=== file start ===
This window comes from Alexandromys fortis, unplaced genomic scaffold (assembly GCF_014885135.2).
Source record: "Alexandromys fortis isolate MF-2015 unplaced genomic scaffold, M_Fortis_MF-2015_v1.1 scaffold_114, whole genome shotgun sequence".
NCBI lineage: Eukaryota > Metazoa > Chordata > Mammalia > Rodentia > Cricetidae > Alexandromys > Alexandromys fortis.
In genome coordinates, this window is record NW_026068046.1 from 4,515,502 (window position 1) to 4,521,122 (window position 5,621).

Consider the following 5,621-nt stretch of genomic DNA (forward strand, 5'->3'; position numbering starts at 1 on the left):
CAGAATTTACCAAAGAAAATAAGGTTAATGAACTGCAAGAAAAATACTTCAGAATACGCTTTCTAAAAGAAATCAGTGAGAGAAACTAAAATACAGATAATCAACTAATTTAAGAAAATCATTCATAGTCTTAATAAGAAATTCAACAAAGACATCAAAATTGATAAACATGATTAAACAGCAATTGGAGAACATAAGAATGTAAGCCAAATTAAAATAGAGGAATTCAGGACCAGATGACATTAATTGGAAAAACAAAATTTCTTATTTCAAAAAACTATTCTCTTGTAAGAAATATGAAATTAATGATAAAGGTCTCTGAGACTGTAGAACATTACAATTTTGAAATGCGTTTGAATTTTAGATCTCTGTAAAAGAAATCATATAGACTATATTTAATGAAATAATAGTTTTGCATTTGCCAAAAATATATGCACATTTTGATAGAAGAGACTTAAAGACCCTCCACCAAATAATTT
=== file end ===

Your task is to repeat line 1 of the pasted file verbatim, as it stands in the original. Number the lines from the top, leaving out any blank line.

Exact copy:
This window comes from Alexandromys fortis, unplaced genomic scaffold (assembly GCF_014885135.2).